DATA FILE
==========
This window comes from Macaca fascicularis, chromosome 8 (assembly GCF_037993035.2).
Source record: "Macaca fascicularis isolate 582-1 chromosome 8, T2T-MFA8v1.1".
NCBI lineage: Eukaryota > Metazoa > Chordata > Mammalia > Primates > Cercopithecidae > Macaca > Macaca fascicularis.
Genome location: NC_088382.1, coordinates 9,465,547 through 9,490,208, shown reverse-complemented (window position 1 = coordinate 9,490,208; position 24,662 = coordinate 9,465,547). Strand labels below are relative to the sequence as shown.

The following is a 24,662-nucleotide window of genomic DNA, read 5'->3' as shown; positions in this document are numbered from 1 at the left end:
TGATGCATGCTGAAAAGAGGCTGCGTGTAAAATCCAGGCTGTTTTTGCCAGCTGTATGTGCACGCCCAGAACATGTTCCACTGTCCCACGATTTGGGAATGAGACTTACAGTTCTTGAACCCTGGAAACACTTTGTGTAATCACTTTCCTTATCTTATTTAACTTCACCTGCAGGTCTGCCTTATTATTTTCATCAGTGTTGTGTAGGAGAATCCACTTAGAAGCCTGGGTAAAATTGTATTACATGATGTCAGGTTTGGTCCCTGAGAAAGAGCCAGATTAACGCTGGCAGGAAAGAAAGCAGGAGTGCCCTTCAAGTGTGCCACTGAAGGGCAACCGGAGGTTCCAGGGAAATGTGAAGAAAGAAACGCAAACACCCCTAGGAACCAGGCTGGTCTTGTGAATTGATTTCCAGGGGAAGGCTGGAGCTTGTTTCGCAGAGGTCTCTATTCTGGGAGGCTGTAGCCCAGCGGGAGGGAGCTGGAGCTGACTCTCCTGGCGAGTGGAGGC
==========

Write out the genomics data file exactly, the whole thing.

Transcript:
This window comes from Macaca fascicularis, chromosome 8 (assembly GCF_037993035.2).
Source record: "Macaca fascicularis isolate 582-1 chromosome 8, T2T-MFA8v1.1".
NCBI lineage: Eukaryota > Metazoa > Chordata > Mammalia > Primates > Cercopithecidae > Macaca > Macaca fascicularis.
Genome location: NC_088382.1, coordinates 9,465,547 through 9,490,208, shown reverse-complemented (window position 1 = coordinate 9,490,208; position 24,662 = coordinate 9,465,547). Strand labels below are relative to the sequence as shown.

The following is a 24,662-nucleotide window of genomic DNA, read 5'->3' as shown; positions in this document are numbered from 1 at the left end:
TGATGCATGCTGAAAAGAGGCTGCGTGTAAAATCCAGGCTGTTTTTGCCAGCTGTATGTGCACGCCCAGAACATGTTCCACTGTCCCACGATTTGGGAATGAGACTTACAGTTCTTGAACCCTGGAAACACTTTGTGTAATCACTTTCCTTATCTTATTTAACTTCACCTGCAGGTCTGCCTTATTATTTTCATCAGTGTTGTGTAGGAGAATCCACTTAGAAGCCTGGGTAAAATTGTATTACATGATGTCAGGTTTGGTCCCTGAGAAAGAGCCAGATTAACGCTGGCAGGAAAGAAAGCAGGAGTGCCCTTCAAGTGTGCCACTGAAGGGCAACCGGAGGTTCCAGGGAAATGTGAAGAAAGAAACGCAAACACCCCTAGGAACCAGGCTGGTCTTGTGAATTGATTTCCAGGGGAAGGCTGGAGCTTGTTTCGCAGAGGTCTCTATTCTGGGAGGCTGTAGCCCAGCGGGAGGGAGCTGGAGCTGACTCTCCTGGCGAGTGGAGGC